LOS ANGELES (AP) — Director Euzhan Palcy has made history more than a few times in her four decades in the film business.
She was the first black woman to direct a major studio-produced film (MGM’s “A Dry White Season”), the first black female director of any gender to win the César in France, the first woman to win a Silver Lion of Venice (for Sugar Cane Alley), the only woman to direct Marlon Brando and the first black woman to lead an actor to an Oscar nomination (also Brando). She paved the way for a generation of black women filmmakers, from Ava DuVernay and Amma Asante to Regina Hall and Gina Prince-Bythewood, and most of the time it wasn’t easy or fun.
But she was driven by a belief she holds to this day: “I was born to make films.”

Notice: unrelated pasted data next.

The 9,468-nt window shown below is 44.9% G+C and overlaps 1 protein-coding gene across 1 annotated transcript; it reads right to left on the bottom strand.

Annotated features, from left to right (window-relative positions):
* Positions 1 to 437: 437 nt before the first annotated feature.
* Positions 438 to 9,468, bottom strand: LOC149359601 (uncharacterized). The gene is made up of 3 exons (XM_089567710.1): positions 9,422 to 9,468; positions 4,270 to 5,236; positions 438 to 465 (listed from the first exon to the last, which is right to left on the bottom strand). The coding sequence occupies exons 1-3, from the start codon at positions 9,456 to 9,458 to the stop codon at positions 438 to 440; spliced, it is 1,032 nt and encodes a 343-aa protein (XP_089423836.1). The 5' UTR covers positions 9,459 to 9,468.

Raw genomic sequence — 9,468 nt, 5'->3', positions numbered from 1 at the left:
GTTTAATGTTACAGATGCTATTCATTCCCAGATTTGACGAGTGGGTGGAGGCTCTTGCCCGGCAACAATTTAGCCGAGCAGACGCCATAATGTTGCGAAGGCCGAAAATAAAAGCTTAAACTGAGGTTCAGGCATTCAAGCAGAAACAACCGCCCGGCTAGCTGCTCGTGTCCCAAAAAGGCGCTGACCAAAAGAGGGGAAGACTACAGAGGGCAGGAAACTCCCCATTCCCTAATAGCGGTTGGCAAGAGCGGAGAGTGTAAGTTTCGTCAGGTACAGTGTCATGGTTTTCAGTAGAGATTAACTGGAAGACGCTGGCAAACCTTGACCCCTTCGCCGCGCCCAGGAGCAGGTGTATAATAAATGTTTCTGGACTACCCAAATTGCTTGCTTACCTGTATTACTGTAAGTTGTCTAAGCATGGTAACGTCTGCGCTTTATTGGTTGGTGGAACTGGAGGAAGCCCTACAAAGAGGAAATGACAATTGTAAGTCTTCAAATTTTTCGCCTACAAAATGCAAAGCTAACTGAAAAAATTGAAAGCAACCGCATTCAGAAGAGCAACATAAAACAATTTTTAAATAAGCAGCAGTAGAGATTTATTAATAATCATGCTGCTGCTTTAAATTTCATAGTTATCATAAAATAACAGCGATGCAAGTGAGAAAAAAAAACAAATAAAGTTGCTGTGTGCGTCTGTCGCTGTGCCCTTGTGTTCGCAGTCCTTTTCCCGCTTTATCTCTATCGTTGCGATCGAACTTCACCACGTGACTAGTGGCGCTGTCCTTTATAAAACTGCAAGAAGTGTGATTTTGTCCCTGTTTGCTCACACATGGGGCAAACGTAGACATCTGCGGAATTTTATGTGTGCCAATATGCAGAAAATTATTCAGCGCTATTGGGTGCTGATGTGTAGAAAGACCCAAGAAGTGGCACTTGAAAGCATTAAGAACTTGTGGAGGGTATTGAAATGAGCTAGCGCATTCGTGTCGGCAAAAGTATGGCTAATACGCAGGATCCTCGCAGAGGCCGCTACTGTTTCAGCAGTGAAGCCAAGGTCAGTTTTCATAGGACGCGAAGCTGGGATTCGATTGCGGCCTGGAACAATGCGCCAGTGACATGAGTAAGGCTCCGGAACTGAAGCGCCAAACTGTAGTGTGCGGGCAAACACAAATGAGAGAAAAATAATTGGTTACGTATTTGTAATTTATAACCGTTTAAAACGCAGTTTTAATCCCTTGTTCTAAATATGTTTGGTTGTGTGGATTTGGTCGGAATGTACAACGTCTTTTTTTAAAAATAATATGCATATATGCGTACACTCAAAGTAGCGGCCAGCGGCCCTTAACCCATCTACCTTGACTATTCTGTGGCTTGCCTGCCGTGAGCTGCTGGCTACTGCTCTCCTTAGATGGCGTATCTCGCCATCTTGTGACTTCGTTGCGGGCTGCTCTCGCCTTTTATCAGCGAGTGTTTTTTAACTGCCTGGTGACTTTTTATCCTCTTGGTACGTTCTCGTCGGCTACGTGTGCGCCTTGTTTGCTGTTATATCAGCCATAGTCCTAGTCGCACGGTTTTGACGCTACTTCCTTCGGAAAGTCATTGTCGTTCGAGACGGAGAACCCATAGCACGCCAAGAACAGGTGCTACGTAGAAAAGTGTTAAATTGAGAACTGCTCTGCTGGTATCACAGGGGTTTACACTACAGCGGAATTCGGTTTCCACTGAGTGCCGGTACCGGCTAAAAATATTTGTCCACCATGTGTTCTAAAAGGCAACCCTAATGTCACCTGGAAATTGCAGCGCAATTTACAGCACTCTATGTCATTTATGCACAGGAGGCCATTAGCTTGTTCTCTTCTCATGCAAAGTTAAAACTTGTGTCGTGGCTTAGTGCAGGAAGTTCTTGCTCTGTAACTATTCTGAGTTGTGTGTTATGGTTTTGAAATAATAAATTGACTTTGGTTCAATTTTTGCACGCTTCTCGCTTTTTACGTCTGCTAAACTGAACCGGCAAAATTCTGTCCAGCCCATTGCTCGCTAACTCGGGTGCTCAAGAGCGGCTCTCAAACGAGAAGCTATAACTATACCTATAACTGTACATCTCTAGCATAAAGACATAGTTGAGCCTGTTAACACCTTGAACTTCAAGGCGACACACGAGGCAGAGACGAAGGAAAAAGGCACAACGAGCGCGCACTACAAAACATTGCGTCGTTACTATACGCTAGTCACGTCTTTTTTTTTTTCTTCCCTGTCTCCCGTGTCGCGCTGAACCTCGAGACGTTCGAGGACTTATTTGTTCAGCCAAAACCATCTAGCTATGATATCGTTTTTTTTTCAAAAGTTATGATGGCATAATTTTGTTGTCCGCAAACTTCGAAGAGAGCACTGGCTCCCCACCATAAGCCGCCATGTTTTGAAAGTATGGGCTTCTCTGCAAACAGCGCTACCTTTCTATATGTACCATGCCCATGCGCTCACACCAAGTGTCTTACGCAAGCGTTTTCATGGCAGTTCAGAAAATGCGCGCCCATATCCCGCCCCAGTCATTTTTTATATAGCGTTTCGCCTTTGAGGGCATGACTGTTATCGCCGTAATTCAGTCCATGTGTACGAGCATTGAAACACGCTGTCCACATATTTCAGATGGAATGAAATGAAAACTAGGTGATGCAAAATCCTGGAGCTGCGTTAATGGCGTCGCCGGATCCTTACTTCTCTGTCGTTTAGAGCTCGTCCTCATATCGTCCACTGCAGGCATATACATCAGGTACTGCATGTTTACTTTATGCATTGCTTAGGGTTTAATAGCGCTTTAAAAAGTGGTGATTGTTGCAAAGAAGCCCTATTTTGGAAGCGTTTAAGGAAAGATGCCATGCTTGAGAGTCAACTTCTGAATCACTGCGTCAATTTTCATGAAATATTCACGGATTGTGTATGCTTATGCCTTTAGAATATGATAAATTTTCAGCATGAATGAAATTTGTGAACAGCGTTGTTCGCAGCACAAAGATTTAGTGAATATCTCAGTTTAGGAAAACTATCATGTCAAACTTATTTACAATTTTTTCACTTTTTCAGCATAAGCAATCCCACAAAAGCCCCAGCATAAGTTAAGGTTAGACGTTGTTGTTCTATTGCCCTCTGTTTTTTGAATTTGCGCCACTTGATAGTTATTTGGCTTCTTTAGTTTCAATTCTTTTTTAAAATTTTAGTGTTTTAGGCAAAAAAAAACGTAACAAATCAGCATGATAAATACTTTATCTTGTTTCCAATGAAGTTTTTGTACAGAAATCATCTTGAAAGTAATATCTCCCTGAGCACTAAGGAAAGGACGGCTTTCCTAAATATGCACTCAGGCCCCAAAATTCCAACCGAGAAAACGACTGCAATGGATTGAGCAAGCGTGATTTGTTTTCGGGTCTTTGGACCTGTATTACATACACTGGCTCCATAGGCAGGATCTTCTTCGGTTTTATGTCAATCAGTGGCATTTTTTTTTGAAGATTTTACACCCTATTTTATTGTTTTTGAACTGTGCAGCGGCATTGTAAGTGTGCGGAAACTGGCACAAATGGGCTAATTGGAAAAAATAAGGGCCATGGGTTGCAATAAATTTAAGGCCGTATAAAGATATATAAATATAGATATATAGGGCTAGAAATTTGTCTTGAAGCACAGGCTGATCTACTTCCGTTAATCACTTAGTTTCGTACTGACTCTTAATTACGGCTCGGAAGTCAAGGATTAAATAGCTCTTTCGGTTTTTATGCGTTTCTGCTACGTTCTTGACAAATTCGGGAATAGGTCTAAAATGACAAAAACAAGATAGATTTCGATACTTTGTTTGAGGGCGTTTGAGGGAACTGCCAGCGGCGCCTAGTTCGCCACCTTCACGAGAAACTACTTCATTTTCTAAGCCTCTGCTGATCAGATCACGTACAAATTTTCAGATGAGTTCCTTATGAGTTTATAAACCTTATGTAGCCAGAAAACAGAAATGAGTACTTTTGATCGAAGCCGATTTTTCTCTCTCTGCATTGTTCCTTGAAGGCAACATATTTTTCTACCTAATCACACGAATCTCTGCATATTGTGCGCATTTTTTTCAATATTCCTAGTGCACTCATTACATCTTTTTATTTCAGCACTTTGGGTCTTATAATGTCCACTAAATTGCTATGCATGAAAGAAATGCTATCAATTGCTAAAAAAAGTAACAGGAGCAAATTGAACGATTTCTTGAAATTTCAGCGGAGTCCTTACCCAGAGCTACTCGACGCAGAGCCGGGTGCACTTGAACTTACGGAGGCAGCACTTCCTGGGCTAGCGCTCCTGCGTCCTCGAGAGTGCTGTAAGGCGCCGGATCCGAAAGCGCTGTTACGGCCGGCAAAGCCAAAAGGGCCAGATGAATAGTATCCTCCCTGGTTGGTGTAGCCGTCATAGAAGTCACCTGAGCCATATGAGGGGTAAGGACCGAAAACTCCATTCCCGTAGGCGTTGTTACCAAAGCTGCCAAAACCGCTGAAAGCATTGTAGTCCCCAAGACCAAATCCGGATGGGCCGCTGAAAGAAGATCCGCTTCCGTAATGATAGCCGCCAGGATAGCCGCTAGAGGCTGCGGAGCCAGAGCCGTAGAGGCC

Now, after several years away from the business, she is ready to get back behind the camera at 64. And what better way to start a comeback than with an Oscar? On Saturday, Palcy will receive a statuette of honor in recognition of her services to motion pictures at the annual Governor’s Awards Gala. She will be celebrated alongside Australian director Peter Weir, songwriter Diane Warren and actor Michael J. Fox, recipient of the Jean Hersholt Humanitarian Award, at the non-televised event.
“I felt like this was the right time for me to resurface,” Paris-based Palcy told The Associated Press. “I was ready.”